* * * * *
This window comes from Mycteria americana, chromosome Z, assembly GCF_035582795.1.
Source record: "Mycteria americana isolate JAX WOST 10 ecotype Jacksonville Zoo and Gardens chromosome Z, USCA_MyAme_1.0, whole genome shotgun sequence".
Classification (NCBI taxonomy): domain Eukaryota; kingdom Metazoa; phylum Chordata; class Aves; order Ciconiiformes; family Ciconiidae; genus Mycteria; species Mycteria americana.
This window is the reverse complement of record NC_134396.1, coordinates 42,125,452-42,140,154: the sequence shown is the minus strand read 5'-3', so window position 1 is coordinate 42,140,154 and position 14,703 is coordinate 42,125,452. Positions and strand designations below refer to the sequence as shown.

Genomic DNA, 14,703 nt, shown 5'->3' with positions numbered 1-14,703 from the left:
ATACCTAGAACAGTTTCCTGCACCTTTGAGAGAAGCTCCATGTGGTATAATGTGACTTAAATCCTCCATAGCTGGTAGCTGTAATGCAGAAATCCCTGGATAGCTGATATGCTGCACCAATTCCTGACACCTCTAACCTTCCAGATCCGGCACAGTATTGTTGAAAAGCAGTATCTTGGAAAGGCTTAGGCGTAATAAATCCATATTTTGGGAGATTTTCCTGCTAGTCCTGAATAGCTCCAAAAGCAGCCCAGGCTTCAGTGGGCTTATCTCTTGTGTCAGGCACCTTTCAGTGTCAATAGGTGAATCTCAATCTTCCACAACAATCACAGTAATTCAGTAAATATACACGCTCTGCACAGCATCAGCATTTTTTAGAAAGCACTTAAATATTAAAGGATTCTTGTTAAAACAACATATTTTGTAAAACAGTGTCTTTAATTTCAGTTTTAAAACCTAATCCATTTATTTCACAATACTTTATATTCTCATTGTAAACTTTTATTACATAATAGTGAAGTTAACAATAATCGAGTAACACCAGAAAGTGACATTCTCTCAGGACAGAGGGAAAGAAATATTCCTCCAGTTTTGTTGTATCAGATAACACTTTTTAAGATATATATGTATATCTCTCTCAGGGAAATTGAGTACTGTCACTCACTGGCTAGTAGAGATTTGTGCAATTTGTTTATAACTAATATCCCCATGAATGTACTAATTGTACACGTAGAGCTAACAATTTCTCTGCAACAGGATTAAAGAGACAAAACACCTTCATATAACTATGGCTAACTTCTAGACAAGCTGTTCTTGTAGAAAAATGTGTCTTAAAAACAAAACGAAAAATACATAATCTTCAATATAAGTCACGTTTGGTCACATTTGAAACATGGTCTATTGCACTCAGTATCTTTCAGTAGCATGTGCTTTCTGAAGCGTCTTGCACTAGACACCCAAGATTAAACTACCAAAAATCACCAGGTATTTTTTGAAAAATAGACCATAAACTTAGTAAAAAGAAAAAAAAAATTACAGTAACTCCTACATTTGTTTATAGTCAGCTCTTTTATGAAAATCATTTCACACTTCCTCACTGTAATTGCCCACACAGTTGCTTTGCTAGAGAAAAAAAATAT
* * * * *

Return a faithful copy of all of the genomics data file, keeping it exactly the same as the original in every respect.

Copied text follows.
This window comes from Mycteria americana, chromosome Z, assembly GCF_035582795.1.
Source record: "Mycteria americana isolate JAX WOST 10 ecotype Jacksonville Zoo and Gardens chromosome Z, USCA_MyAme_1.0, whole genome shotgun sequence".
Classification (NCBI taxonomy): domain Eukaryota; kingdom Metazoa; phylum Chordata; class Aves; order Ciconiiformes; family Ciconiidae; genus Mycteria; species Mycteria americana.
This window is the reverse complement of record NC_134396.1, coordinates 42,125,452-42,140,154: the sequence shown is the minus strand read 5'-3', so window position 1 is coordinate 42,140,154 and position 14,703 is coordinate 42,125,452. Positions and strand designations below refer to the sequence as shown.

Genomic DNA, 14,703 nt, shown 5'->3' with positions numbered 1-14,703 from the left:
ATACCTAGAACAGTTTCCTGCACCTTTGAGAGAAGCTCCATGTGGTATAATGTGACTTAAATCCTCCATAGCTGGTAGCTGTAATGCAGAAATCCCTGGATAGCTGATATGCTGCACCAATTCCTGACACCTCTAACCTTCCAGATCCGGCACAGTATTGTTGAAAAGCAGTATCTTGGAAAGGCTTAGGCGTAATAAATCCATATTTTGGGAGATTTTCCTGCTAGTCCTGAATAGCTCCAAAAGCAGCCCAGGCTTCAGTGGGCTTATCTCTTGTGTCAGGCACCTTTCAGTGTCAATAGGTGAATCTCAATCTTCCACAACAATCACAGTAATTCAGTAAATATACACGCTCTGCACAGCATCAGCATTTTTTAGAAAGCACTTAAATATTAAAGGATTCTTGTTAAAACAACATATTTTGTAAAACAGTGTCTTTAATTTCAGTTTTAAAACCTAATCCATTTATTTCACAATACTTTATATTCTCATTGTAAACTTTTATTACATAATAGTGAAGTTAACAATAATCGAGTAACACCAGAAAGTGACATTCTCTCAGGACAGAGGGAAAGAAATATTCCTCCAGTTTTGTTGTATCAGATAACACTTTTTAAGATATATATGTATATCTCTCTCAGGGAAATTGAGTACTGTCACTCACTGGCTAGTAGAGATTTGTGCAATTTGTTTATAACTAATATCCCCATGAATGTACTAATTGTACACGTAGAGCTAACAATTTCTCTGCAACAGGATTAAAGAGACAAAACACCTTCATATAACTATGGCTAACTTCTAGACAAGCTGTTCTTGTAGAAAAATGTGTCTTAAAAACAAAACGAAAAATACATAATCTTCAATATAAGTCACGTTTGGTCACATTTGAAACATGGTCTATTGCACTCAGTATCTTTCAGTAGCATGTGCTTTCTGAAGCGTCTTGCACTAGACACCCAAGATTAAACTACCAAAAATCACCAGGTATTTTTTGAAAAATAGACCATAAACTTAGTAAAAAGAAAAAAAAAATTACAGTAACTCCTACATTTGTTTATAGTCAGCTCTTTTATGAAAATCATTTCACACTTCCTCACTGTAATTGCCCACACAGTTGCTTTGCTAGAGAAAAAAAATAT